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Working across performance, photography, and video, Pati Solomona Tyrell and Christian Thompson channel historical spirits and consequences through masquerade.
Tyrell is a founding member of Auckland's Fafswag collective, whose members proudly celebrate their LGBTQ Pacific-Islander identities. Photographing himself and his circle in their performance guises, his work traverses the documentary and the directorial.
Traditionally, some Pacific Island cultures recognised a wider spectrum of genders. In pre-Christian Samoa, there were fa’afafine and fa'atama. Sequenced as a journey through the Pacific Islands, Tyrell's video Fāgogo (2016) counters colonisation by re-attributing oracle status to the gender-fluid shapeshifting spirits he and his collaborators embody. (Fāgogo is a traditional form of Samoan theatrical storytelling.)
Oracles also includes Fafswag: The Interactive Documentary (2018), made with Taika Waititi’s production company Piki. Interweaving fantasy and reality, it takes the form of a video game, where you can pick an Auckland location, choose two dancers, and witness their vogue battle. After you pick your winner, you can play a short documentary on them.
Melbourne artist Christian Thompson is of Aboriginal Bidjara and European heritage. He describes his work as 'auto-ethnography' and ‘spiritual repatriation’. His photos show him framed and ornamented with suggestive allegorical and talismanic objects reflecting his complex background: native flora, rocks and crystals, candles, model ship, map. Are these accoutrements and attributes expressing him or erasing him, subsuming him or becoming him? Although he features in much of his work, he resists calling it self portraiture, which, he says, would imply 'that it's about capturing some element of my own self-representation, and that's not really the case … It's more that I'm an armature to build ideas on top of’.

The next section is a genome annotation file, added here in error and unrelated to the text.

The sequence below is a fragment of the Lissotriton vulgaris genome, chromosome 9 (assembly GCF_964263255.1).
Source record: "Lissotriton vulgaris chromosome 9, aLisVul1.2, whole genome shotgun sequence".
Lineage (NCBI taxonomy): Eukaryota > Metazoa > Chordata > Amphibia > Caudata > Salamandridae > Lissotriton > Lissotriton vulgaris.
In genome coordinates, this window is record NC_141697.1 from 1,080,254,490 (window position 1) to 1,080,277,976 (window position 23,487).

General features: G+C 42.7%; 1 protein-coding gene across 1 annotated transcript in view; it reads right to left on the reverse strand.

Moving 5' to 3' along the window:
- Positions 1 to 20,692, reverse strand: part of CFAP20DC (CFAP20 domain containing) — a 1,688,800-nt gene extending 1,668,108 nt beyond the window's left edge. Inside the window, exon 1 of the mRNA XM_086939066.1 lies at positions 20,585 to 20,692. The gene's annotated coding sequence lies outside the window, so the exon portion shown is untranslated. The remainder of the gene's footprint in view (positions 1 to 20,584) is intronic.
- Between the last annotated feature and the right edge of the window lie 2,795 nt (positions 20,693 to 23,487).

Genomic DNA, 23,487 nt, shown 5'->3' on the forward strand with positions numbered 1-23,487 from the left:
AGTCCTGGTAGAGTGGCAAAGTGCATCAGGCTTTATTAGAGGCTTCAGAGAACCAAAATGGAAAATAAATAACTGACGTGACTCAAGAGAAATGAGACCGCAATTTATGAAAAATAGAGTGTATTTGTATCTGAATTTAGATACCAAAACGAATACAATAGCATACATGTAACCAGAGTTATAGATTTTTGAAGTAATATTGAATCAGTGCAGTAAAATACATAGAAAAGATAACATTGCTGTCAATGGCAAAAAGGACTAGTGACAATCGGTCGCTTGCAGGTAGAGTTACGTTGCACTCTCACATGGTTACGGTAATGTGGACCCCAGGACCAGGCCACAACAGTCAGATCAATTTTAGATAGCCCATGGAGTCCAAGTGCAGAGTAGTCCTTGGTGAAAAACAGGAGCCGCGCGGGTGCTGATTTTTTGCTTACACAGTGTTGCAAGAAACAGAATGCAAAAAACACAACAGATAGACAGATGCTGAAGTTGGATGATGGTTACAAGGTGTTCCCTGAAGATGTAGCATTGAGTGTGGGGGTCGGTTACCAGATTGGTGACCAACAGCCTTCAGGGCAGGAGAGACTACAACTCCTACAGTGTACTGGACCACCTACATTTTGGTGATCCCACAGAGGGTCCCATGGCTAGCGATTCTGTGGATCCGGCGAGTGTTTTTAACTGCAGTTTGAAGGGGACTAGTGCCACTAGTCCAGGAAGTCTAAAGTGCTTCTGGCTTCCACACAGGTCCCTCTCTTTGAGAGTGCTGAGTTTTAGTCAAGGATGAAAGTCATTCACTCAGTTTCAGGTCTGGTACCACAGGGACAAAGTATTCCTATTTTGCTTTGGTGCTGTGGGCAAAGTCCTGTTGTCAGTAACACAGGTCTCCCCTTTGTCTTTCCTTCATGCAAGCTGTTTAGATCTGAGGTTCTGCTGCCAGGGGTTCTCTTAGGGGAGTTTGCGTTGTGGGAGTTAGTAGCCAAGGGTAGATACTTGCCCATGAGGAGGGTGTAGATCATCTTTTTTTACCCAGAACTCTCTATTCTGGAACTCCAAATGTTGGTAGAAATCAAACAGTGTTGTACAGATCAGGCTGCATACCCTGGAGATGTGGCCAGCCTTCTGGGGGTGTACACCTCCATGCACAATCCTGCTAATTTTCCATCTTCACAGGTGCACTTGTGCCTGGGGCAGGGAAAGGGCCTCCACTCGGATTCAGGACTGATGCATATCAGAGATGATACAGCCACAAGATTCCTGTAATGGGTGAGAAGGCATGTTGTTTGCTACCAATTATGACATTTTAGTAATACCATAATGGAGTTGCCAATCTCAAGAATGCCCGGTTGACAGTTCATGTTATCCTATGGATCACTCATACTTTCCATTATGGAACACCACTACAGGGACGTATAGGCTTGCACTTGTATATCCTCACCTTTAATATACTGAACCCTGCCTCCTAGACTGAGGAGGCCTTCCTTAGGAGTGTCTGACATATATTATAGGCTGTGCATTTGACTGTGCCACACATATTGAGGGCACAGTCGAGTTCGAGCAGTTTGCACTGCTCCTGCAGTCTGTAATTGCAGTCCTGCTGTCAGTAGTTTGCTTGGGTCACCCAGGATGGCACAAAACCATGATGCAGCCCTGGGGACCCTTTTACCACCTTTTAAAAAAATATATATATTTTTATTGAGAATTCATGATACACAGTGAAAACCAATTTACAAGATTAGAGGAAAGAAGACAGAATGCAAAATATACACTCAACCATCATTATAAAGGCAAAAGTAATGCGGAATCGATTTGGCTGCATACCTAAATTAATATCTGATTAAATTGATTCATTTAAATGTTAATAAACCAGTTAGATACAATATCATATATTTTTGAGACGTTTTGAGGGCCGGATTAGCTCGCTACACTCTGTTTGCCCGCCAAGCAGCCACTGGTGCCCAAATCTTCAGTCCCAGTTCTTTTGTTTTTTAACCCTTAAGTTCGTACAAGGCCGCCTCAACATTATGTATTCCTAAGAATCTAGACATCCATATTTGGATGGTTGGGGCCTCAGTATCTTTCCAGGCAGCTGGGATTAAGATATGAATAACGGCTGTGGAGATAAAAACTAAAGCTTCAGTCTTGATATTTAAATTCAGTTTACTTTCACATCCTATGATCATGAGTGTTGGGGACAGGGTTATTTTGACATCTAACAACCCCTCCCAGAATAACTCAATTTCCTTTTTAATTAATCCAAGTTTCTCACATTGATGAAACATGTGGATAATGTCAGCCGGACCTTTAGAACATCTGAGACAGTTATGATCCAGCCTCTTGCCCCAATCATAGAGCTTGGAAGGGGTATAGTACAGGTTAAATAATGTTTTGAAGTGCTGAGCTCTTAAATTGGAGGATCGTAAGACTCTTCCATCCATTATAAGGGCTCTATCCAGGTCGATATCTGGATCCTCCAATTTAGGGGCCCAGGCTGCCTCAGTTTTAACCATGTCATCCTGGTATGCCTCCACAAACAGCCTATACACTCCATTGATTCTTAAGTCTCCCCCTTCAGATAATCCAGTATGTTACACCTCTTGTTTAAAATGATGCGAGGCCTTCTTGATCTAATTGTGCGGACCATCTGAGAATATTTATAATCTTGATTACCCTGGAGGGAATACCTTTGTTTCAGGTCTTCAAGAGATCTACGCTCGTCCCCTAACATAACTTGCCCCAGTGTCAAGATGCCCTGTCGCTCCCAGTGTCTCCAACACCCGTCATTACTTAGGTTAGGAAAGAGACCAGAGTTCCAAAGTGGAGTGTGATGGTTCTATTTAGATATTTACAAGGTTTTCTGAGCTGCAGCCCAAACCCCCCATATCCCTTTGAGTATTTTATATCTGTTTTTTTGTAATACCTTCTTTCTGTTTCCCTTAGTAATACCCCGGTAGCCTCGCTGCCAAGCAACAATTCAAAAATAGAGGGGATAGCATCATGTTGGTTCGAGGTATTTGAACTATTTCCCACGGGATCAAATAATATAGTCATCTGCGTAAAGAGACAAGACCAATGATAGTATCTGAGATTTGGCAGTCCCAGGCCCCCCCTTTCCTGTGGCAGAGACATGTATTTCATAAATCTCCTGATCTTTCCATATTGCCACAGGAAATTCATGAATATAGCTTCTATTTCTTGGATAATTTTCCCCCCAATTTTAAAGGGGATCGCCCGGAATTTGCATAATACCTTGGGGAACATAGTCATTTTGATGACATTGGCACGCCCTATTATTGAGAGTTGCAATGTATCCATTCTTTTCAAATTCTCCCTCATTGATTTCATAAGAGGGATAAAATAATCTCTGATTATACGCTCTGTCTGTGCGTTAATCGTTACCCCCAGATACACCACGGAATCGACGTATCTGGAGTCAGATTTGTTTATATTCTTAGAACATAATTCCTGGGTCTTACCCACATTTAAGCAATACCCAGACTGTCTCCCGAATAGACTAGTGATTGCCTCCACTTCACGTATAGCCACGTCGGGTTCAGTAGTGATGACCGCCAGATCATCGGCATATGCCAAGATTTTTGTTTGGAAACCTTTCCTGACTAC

Much of Thompson's work deals with the legacy of colonialism. In his black-and-white photo series Museum of Others (2016), his features are masked by portraits of famous British colonial-period figures (James Cook, John Ruskin, Augustus Pitt Rivers, and Walter Baldwin Spencer), but he looks back at us through their cut-out eyeholes, perhaps trumping these stern emissaries of empire. In his Enchantments (2018), Thompson appears as an androgynous otherworldly spirit, with luridly dyed and tousled hair, and wearing a period night shirt, holding tiny masks of now-obscure Victorian-period German colonists of Australia, again with excised eyes. The works are addressed not to us, but are 'letters' to them.
Oracles also includes Thompson's haunting three-screen video installation, Berceuse (2017), whose French title means lullaby. The artist sings in his native language, Bidjara, which is now considered extinct. Thompson says he wants people to ‘experience the innate lyricism of language’.